Mary Poppins, like many stories for children of all ages, is also a literary rather than a cinematographic character. In fact, the nanny Mary Poppins is the protagonist of a series of 8 books by P.L. Travers published between 1934 and 1988. The Australian writer moved to London, received the proposal for the purchase of the rights by Walt Disney in 1938 and it took 20 years to accept. The author of the books deeply hated the film version of her character and story. The first time she saw the movie she even cried and it is said that they were not tears of emotion. To us who loved the Mary Poppins played by Julie Andrews and sang the songs from the movie it seems strange, doesn't it? But let's see why.
Mary Poppins' version of Walt Disney, as happened with many other literary characters, is very sweetened compared to the protagonist of the books. Literary Mary Poppins is very tough, grumpy, unloving and cold enough.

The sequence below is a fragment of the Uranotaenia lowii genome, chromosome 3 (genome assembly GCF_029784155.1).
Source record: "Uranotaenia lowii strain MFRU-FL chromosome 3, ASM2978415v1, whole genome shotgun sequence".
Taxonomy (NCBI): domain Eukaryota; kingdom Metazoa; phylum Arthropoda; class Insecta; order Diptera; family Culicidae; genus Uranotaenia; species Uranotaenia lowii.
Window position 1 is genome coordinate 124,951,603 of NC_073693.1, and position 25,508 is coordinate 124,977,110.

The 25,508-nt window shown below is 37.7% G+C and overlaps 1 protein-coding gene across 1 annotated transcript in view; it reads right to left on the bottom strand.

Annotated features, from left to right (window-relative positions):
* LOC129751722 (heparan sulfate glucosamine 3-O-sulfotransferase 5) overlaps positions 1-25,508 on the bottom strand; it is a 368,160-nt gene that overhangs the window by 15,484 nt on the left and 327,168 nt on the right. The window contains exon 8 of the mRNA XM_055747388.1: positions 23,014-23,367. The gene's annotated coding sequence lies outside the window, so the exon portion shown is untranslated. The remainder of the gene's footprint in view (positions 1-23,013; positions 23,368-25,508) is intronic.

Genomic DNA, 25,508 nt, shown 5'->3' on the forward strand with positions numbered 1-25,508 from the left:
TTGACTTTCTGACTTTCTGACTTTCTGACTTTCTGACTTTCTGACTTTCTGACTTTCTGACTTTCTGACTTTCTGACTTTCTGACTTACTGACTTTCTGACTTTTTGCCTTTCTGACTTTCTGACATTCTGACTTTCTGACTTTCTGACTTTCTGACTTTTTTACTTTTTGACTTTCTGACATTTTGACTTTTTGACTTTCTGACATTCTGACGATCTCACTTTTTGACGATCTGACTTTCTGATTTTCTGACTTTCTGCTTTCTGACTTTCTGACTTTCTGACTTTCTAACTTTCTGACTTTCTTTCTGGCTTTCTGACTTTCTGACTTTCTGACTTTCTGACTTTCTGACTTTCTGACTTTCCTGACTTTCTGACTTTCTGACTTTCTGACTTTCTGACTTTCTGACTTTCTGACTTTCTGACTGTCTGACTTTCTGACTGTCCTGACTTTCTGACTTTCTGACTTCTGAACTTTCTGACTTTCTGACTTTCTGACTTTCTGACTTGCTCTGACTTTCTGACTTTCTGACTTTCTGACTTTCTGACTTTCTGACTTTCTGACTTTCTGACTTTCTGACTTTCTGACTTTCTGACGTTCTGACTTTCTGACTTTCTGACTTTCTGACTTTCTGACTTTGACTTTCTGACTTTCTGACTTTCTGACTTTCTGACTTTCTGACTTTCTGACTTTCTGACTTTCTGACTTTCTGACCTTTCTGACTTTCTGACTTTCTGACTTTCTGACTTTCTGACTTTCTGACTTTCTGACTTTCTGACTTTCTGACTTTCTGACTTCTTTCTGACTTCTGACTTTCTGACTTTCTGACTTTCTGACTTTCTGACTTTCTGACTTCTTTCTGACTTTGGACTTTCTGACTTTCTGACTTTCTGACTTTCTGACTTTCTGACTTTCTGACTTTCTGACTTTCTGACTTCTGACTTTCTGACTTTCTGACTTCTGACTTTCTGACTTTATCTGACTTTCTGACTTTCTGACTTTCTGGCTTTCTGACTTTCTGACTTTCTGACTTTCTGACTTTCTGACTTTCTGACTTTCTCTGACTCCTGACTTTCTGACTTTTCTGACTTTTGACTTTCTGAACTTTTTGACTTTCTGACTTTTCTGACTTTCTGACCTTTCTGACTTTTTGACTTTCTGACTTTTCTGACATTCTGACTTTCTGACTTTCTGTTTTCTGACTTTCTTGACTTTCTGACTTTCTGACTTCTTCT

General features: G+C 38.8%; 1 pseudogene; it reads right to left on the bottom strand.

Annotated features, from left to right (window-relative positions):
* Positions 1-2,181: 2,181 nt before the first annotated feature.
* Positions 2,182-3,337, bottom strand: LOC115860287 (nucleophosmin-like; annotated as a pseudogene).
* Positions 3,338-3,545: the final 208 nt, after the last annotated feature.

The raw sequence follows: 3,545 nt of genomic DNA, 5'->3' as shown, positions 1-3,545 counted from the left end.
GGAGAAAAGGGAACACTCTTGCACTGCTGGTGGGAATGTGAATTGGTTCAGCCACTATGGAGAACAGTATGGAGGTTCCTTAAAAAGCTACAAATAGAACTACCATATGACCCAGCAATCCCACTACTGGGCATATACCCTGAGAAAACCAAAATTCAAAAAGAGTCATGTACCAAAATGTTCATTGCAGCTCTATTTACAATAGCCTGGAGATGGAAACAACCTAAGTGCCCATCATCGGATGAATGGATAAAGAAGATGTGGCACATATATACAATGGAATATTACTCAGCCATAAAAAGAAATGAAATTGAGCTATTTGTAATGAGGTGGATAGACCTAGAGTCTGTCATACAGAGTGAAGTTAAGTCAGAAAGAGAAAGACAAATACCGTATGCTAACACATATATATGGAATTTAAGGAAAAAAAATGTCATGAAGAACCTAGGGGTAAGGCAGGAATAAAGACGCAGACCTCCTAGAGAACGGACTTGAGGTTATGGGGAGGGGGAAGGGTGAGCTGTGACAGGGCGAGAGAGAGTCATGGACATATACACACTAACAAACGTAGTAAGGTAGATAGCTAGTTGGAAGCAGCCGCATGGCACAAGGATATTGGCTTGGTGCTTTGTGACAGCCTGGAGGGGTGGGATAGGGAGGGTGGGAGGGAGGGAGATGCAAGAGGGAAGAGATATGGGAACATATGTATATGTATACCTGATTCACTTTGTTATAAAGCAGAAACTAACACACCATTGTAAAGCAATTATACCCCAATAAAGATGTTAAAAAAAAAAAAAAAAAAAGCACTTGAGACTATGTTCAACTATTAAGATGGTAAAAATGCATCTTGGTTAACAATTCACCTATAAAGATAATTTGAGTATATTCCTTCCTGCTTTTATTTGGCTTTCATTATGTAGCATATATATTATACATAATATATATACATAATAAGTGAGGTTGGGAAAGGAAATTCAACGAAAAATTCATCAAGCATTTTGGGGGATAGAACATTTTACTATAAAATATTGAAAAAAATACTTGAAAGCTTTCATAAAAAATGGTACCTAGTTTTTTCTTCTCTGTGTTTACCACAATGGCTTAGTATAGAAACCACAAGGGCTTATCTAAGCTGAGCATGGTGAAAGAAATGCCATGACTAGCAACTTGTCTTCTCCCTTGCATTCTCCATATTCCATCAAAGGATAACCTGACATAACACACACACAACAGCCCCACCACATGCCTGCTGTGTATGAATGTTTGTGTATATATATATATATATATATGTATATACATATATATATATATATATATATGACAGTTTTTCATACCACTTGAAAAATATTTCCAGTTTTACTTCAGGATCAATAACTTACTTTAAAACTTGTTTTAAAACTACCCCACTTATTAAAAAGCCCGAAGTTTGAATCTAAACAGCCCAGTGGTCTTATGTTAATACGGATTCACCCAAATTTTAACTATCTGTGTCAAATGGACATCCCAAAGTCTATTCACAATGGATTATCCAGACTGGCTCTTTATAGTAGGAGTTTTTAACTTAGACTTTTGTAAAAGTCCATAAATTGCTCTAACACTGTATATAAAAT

P. L. Travers describes Mary Poppins as "a woman who never wastes time being kind". It is not sentimental at all. Another difference between Walt Disney's Mary Poppins and Travers' Mary Poppins is the social position, the first one being more more snobbish and elegant than Mary Poppins of Travers (who was an Australian immigrant in London) who instead is placed lower on the social scale. It can be understood both from the language and from the description of the Banks house, the most ruined in their street. The same Banks in the book constantly complain about the lack of money proving that they are not a family of the upper middle class.
Bert's character, played by Dick Van Dyke (who plays two characters in the movie) doesn't even exist in the book. These are some of the reasons that led the writer to have a refusal reaction towards the Disney movie, most likely she felt that the story would have been partly distorted and that the Disney version, as already happened for other characters, would take over and so has been.
A little curiosity about the movie, did you know that before casting the talented Julie Andrews for the role of the magical English nanny Walt Disney had in mind Angela Landsbury (Murder she wrote) and subsequently the role was one step away from being given to Audrey Hepburn.
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